SCOTUS rules that the FDCPA does not apply to purchased debt
Florida residents who are struggling to cope financially may be familiar with some of the less ethical practices of debt collectors. The Fair Debt Collection Practices Act was passed in 1977 to regulate this nebulous part of the financial sector, but much has changed during the last four decades. The practice of buying tranches of unpaid debts for pennies on the dollar was almost unheard of in the late 1970s, but this form of debt collection now makes up about a third of the revenue generated by the $11.4 billion industry.
The FDCPA prevents debt collectors from using deceptive or abusive tactics, but the provisions of the 1977 law only apply to companies that seek to collect debts on behalf of others. However, this did not prevent a group of four Maryland consumers from filing a class action lawsuit against a debt collection company that had purchased their delinquent car loans. The consumers claimed that the debt collection company had violated the terms of the FDCPA, but the case was dismissed because their debts had been sold.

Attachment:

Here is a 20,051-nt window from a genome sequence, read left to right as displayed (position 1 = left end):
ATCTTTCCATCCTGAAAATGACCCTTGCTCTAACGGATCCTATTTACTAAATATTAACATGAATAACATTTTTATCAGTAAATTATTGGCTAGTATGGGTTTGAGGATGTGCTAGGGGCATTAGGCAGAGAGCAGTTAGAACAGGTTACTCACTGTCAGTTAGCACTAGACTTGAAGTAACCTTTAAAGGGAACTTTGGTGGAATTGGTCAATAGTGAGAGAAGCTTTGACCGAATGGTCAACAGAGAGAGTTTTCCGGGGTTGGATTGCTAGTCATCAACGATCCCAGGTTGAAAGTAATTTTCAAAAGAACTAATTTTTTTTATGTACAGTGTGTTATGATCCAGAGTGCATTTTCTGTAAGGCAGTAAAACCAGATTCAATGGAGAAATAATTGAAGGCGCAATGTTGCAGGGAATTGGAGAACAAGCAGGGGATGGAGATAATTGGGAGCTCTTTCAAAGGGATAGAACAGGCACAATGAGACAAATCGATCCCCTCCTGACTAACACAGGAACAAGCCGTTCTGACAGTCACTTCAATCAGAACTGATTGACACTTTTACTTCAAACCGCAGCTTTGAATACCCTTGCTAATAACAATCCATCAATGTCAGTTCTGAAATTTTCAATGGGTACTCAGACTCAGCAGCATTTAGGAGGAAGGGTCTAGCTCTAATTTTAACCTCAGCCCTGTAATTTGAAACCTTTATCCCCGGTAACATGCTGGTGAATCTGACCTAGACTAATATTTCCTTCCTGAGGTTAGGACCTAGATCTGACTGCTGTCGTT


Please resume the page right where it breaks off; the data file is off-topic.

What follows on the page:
In a unanimous ruling on June 12, the U.S. Supreme Court upheld the lower court’s decision to dismiss the case. Justice Neil Gorsuch wrote in his first Supreme Court ruling that it was the responsibility of Congress and not the courts to settle the issue of ambiguous debt collection regulations. Consumer advocacy groups fear that the decision will embolden debt collectors to devise creative ways to circumvent the law.
Attorneys with debt relief experience will likely have encountered individuals who have dealt with harassment and abuse from debt collection companies over bills that they are simply unable to pay. Relentless phone calls and letters can add a layer of stress and anxiety to an already difficult situation, but lawyers could explain how filing a Chapter 7 or Chapter 13 bankruptcy puts at least a temporary halt to debt collection efforts and offers the chance of a fresh financial start.